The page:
A Family Friendly Safari Stay


Where the Waterberg Mountain Range meets the wide-open savannahs of Mabula Private Game Reserve, you’ll find a luxury safari lodge called Safari Plains that caters to families looking to take a walk on the wild side. But can a luxury lodge really be family friendly?

By: Liesl Frankson

I consider myself an easy-going traveller but when it comes to bush stays, I tend to err on the side of luxury. Truth be told, I do my best to stay out of the bush because I don’t like bugs and things that go bump in the night but as first-time parents to a lively toddler, my husband and I are committed to giving our little one as many experiences as possible.  

With that in mind we packed our bags, told our little Alyssa that we were going to see animals in the bush and started the short journey out of Johannesburg towards Bela-Bela. Situated just two hours outside of Johannesburg, Safari Plains is perfectly located for quick weekend getaways.  

After a few unplanned delays and a call from the lodge to make sure all was well, we arrived at Safari Plains a little after sunset. Following a brief check-in and a welcome drink, we received our keys and were directed to our tent as Alyssa cheerfully reminded us that we were here to see the animals in the bush.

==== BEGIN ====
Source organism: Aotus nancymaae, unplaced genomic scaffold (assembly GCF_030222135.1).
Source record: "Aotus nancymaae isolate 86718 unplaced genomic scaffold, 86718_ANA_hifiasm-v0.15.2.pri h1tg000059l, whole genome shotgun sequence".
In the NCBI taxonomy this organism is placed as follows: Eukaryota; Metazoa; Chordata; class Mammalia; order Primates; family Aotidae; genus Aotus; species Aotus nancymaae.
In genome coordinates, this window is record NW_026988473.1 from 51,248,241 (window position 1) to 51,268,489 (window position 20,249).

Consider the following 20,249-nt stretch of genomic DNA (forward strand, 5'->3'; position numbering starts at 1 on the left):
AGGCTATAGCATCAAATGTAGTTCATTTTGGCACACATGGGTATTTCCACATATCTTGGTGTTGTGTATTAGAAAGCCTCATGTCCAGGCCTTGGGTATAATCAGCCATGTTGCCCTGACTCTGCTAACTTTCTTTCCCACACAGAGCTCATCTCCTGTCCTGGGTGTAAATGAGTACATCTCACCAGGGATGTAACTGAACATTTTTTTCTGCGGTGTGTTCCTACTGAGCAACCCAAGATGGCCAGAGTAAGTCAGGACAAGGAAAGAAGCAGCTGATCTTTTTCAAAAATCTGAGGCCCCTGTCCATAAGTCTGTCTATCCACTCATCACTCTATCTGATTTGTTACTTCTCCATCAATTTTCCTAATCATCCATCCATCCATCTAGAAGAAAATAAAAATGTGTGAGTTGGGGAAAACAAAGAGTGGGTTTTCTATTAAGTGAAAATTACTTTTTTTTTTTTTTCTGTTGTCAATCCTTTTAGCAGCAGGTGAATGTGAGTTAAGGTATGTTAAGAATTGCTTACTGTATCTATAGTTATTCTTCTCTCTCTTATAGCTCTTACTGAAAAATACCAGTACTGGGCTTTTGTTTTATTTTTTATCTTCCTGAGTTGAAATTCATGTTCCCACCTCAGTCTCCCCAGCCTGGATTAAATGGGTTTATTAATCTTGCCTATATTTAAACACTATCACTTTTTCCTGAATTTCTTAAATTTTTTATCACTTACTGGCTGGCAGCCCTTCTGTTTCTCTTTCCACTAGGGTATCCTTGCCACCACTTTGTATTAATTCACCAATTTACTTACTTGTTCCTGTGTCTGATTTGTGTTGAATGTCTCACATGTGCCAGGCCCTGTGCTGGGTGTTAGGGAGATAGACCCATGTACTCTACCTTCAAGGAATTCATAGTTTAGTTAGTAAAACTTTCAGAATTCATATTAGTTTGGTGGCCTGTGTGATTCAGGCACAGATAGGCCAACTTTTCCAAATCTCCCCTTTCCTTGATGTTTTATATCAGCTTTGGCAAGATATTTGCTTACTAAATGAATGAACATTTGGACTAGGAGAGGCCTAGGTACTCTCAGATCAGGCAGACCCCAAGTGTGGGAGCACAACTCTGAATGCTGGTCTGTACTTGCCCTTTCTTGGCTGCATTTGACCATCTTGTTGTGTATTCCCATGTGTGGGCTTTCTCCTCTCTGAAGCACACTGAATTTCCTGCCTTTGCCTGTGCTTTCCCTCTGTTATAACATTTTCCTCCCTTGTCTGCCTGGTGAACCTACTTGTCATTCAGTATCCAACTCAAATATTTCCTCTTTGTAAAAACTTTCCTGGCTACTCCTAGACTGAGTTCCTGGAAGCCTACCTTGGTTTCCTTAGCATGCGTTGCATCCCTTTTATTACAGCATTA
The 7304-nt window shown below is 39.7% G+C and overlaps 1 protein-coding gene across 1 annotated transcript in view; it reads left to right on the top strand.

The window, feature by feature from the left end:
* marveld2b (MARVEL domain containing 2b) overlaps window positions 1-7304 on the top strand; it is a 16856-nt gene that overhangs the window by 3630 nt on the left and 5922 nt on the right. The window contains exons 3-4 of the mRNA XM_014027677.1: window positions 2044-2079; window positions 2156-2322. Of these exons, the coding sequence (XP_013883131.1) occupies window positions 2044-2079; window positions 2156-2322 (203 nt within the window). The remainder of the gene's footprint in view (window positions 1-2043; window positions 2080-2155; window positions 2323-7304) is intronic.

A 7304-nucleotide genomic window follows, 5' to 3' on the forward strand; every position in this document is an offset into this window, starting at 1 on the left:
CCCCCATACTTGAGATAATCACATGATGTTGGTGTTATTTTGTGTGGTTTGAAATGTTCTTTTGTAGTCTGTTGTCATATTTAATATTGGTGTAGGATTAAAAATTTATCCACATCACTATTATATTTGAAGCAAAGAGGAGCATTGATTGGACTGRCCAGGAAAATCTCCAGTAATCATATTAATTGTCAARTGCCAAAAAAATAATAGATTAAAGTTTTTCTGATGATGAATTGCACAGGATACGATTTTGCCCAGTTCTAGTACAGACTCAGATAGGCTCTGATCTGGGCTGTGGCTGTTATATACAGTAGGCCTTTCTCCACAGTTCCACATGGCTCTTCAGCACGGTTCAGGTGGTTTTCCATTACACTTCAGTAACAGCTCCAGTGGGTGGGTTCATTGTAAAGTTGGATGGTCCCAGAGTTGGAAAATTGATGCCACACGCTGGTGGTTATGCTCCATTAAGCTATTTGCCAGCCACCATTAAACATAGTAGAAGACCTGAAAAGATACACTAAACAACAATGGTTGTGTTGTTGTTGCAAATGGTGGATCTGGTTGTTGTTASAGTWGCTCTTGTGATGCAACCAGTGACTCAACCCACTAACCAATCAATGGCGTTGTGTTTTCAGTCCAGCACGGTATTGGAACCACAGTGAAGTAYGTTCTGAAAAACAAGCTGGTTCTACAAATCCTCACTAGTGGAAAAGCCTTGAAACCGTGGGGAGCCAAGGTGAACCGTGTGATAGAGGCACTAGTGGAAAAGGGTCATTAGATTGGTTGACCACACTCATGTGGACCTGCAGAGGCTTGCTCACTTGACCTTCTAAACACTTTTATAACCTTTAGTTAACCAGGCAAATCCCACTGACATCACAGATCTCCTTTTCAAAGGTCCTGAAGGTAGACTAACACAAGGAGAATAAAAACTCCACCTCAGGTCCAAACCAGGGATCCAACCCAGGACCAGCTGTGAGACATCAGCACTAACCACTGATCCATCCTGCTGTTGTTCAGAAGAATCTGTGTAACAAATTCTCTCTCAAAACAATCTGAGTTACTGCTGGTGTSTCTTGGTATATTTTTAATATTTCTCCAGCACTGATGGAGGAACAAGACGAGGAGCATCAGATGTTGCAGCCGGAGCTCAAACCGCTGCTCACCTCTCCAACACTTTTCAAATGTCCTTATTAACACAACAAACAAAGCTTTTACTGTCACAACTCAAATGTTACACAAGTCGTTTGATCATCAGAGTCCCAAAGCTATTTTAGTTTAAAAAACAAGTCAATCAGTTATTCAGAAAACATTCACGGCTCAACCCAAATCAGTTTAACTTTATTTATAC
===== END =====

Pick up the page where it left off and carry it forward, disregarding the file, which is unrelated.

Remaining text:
As we made our way along the winding sand pathways looking for our tent, the unmistakable sound of the bush was almost deafening and the vast expanse of darkness to our left confirmed that we were indeed taking a walk on the wild side. The lodge has 20 tented suites nestled in the indigenous bushveld on either side of the main building. 

Ours, one of six luxury tents that offer a larger main area and a private sala, was situated at the end of the pathway roughly 800 metres from the lodge’s main building.  We arrived at our tent settled in and freshened up in preparation for dinner. Alyssa seemed quite content and my husband and I breathed a sigh of relief as we made our way towards the main dining area for dinner under the stars.  

Dinner and a show

While Safari Plains offers earlier dinner times and a special kiddies dinner menu on request, we opted to see what the buffet had instead. We were in luck, and dinner was a hit as Alyssa happily slurped up her linguine with sundried tomatoes and roast chicken. Midway through dinner she remembered why we were here and asked, “Are the animals sleeping?”, to which I replied, “Yes they are, but we will see them tomorrow.”  

In the back of my mind, I wondered what the safari experience would be like since most luxury lodges don’t allow children under the age of six into the lodge let alone on an open game drive vehicle.  

Three courses down, we decided to make our way back to the room to turn in for the evening much to our little one’s dismay. As we tried to settle down for the night, Alyssa looked at us and declared: “I want to go home now”, leaving her father and I speechless.   

So, with no TV to distract her, we were forced to put on a show. We extended the evening routine and with some inspiration from the bedtime story supplied by the lodge, we came up with a game that found us ducking under the covers seeking shelter from a lion, or in this case, the ceiling fan.